Meet (or renew the acquaintance of) Author Jade Kerrion.

The Power of Sibling Relationships 

One of the most underrated yet important relationships in our lives is the sibling relationship. In the typical course of life, most of us will expect to outlive our parents by several decades, and we usually only meet our spouses as adults. Our siblings, however, torment (or are tormented by) us in our childhoods, embarrass us in our teenaged years, and then miraculously, when they become adults, usually become halfway decent people. The point is siblings are our livelong, built-in relationship, yet we often take the relationship for granted.

My novel, a Young Adult spinoff of my award-winning Double Helix series explores the life-transforming power of sibling relationships. When the Silence Ends is the story of Dee and Dum, paternal twins who possess far more differences than they have similarities. In a futuristic Earth, one transformed by the Genetic Revolution, Dee and Dum find themselves on opposite sides of the spectrum. Dee is human (and boringly normal, or so she says), and Dum is a mutant. Dee is a chatterbox, and Dum hasn’t spoken since the age of five when a tragedy ripped their family apart. All they have left is each other.

Like many sibling relationships, Dee and Dum’s relationship is faceted. Dee frequently rolls her eyes at Dum’s obliviousness, but she isn’t afraid to jolt the both of them out of their comfort zone if she believes it will help him speak again. Dum rarely notices anything outside of his private world of music, but he will expend the full range of his mutant abilities in order to save her life. Between his silence and her lack thereof, Dum and Dee will find it in themselves to change their world, and the world around them for the better—just by wanting the best for the other.

The novel contains another sibling relationship, that is between Danyael Sabre, an alpha empath, and his formerly estranged brother, Jason Rakehell. Like Dee and Dum, a tragedy tore their family apart, and in their case it separated them for many years. As Danyael and Jason mend their relationship, always careful not to ask too much of each other, Dee shows them that there can be another way, and that is by living full out, giving and demanding the fullest that love can offer, because only then, can you change lives, and by changing lives, change the world.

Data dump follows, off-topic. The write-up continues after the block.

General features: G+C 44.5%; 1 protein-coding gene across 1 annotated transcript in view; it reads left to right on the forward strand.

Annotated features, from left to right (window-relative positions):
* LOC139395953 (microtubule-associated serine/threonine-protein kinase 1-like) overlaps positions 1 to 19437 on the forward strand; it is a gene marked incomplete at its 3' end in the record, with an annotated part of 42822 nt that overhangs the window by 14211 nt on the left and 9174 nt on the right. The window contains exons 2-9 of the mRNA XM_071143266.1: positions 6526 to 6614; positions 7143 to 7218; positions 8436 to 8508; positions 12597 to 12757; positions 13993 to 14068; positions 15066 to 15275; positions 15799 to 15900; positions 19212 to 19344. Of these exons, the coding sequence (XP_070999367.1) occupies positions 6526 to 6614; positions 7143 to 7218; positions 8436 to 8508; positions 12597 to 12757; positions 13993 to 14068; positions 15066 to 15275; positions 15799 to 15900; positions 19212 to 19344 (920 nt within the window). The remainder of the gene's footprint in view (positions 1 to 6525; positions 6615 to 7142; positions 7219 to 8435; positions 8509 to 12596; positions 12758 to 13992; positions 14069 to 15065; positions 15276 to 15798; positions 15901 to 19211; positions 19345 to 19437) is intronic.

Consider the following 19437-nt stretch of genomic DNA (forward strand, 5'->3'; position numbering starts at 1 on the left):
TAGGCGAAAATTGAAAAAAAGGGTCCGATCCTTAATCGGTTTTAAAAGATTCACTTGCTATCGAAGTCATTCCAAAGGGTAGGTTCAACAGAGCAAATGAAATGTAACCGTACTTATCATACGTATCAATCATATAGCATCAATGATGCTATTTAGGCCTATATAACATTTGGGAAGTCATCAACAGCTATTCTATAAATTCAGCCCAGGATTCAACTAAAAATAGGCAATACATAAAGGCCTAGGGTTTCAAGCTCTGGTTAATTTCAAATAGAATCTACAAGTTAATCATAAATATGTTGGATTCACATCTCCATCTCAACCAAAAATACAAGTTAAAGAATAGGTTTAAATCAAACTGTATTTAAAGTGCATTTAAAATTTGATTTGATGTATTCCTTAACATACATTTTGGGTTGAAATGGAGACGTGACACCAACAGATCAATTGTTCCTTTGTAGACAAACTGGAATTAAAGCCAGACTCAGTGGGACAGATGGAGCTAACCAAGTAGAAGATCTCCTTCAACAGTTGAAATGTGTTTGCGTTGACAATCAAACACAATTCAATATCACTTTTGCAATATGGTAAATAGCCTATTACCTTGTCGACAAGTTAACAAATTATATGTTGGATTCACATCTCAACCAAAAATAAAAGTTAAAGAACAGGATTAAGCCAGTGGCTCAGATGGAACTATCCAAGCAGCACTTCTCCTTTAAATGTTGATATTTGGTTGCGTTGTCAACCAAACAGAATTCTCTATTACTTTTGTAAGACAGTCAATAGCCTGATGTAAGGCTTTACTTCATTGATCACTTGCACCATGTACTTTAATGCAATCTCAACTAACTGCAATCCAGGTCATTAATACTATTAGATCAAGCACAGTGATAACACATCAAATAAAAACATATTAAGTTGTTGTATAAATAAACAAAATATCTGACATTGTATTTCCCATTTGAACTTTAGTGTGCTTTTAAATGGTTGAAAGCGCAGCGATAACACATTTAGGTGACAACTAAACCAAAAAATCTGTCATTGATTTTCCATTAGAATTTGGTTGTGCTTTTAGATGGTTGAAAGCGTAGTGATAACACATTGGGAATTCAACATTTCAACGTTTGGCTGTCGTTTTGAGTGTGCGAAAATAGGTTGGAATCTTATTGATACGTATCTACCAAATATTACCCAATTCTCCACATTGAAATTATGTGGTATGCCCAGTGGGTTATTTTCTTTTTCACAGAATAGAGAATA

When the Silence Ends is a fast-paced adventure about two young people coming into their own, but it is also unabashedly a tribute to sibling relationship. My sister who was a nuisance at best when I was growing up is now my closest friend—the one person to whom I can tell anything and everything. I am immensely blessed, and I wish you the very happiest sibling relationships too.

When the Silence Ends (Blurb)

What Amazon reviewers are saying: 5 stars! “Wow! When the Silence Ends is captivating! I laughed, I cried, but overall I could not put it down… Forget Harry Potter and Twilight. Every young adult should read this book!”

When you choose your friends, you also choose your enemies.

Seventeen-year old Dee wants nothing more than to help her twin brother, Dum, break free from the trauma in their childhood and speak again, but the only person who can help Dum is the alpha empath, Danyael Sabre, whom the U.S. government considers a terrorist and traitor.
The search for Danyael will lead Dee and Dum from the sheltered protection of the Mutant Affairs Council and into the violent, gang-controlled heart of Anacostia. Ensnared by Danyael’s complicated network of friends and enemies, Dee makes her stand in a political and social war that she is ill equipped to fight. What can one human, armed only with her wits and pepper spray, do against the super-powered mutants who dominate the Genetic Revolution?